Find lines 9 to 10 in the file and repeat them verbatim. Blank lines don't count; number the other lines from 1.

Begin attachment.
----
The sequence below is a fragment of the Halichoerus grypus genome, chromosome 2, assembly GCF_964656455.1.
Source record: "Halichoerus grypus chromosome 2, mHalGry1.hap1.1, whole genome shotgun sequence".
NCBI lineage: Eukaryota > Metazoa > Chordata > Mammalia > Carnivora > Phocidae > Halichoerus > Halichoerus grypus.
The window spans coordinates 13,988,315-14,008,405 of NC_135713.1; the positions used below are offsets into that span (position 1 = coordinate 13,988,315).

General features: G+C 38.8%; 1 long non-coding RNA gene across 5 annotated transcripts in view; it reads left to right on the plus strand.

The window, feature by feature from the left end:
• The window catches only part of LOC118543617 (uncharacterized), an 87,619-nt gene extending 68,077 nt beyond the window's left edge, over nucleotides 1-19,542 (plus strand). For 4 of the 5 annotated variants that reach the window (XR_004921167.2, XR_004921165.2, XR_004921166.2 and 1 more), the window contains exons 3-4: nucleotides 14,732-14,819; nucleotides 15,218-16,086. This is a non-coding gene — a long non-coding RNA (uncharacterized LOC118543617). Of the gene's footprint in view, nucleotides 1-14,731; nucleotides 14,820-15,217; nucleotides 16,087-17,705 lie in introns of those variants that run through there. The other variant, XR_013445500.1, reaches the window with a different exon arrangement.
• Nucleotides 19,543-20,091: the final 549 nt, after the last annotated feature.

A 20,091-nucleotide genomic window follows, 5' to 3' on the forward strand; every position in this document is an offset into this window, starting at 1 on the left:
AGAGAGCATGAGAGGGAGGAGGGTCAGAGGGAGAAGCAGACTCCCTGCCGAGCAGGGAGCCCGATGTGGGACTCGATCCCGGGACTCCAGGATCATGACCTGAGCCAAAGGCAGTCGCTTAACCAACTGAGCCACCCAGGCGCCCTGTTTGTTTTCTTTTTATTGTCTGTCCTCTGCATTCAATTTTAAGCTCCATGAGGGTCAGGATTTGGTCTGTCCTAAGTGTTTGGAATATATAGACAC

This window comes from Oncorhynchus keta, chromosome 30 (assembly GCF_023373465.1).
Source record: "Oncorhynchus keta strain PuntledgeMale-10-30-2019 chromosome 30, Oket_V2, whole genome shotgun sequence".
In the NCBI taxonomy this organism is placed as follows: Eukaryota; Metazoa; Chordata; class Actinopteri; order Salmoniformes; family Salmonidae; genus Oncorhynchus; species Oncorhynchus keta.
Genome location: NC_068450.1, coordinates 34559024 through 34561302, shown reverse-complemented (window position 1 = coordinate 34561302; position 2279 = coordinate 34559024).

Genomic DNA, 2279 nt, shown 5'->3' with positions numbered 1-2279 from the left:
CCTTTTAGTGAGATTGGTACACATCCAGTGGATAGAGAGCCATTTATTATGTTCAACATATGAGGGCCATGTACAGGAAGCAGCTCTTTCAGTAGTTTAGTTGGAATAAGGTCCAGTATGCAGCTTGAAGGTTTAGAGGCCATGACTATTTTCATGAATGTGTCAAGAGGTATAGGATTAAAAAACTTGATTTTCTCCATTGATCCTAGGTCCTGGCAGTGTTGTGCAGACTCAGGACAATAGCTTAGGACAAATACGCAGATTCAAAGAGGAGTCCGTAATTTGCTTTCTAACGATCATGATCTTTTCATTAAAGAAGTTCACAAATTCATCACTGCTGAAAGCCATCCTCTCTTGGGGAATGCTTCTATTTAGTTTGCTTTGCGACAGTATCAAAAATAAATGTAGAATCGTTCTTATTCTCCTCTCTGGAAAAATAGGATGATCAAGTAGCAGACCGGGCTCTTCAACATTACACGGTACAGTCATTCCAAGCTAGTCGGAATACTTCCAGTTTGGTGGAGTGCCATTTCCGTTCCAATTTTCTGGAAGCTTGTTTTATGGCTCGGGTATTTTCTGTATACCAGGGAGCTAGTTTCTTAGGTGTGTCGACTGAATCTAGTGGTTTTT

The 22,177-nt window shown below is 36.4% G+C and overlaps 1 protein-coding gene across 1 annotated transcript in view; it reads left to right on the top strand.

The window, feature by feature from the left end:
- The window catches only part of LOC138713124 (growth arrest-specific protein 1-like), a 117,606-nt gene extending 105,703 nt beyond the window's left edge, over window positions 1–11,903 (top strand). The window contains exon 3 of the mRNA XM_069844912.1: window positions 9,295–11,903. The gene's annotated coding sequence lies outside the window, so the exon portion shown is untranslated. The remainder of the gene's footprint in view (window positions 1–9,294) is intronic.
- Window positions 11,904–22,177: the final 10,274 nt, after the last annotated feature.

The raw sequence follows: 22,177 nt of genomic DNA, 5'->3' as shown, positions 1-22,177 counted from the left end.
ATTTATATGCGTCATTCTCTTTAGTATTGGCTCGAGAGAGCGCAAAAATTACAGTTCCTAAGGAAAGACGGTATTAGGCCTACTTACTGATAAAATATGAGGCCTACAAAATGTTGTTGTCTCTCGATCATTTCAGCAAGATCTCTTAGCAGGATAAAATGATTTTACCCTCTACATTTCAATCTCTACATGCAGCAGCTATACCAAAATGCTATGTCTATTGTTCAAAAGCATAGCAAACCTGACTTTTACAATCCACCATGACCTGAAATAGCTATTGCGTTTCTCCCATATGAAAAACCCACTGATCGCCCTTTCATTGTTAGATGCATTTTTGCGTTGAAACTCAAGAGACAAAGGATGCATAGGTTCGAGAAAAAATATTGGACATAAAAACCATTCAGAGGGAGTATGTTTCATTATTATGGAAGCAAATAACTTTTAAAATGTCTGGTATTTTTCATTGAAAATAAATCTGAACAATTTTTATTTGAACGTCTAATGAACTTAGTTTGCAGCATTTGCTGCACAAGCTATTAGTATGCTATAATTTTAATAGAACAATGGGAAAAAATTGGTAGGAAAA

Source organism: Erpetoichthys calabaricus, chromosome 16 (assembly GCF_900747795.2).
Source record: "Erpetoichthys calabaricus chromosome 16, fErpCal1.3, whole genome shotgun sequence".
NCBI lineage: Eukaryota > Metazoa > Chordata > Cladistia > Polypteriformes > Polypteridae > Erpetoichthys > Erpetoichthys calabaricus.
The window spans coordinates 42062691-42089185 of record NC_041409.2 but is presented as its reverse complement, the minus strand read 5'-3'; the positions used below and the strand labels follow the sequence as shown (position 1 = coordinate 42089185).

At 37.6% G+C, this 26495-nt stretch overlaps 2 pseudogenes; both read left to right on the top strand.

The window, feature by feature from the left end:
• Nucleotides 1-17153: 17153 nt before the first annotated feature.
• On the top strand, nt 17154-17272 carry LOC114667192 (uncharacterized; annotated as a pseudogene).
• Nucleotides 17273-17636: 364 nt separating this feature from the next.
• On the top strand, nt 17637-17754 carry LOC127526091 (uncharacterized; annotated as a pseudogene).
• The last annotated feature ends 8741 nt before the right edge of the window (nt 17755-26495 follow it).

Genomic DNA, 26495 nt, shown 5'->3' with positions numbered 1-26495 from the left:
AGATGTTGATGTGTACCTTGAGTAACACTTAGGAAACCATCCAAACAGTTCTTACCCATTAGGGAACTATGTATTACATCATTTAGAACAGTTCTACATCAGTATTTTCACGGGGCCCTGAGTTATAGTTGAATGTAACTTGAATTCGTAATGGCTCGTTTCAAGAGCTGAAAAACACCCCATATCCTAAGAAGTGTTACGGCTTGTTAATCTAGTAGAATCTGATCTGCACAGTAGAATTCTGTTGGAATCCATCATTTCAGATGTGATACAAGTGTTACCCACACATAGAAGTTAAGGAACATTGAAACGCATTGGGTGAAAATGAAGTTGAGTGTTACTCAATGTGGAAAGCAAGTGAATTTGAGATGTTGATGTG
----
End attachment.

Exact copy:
A 20,091-nucleotide genomic window follows, 5' to 3' on the forward strand; every position in this document is an offset into this window, starting at 1 on the left:
AGAGAGCATGAGAGGGAGGAGGGTCAGAGGGAGAAGCAGACTCCCTGCCGAGCAGGGAGCCCGATGTGGGACTCGATCCCGGGACTCCAGGATCATGACCTGAGCCAAAGGCAGTCGCTTAACCAACTGAGCCACCCAGGCGCCCTGTTTGTTTTCTTTTTATTGTCTGTCCTCTGCATTCAATTTTAAGCTCCATGAGGGTCAGGATTTGGTCTGTCCTAAGTGTTTGGAATATATAGACAC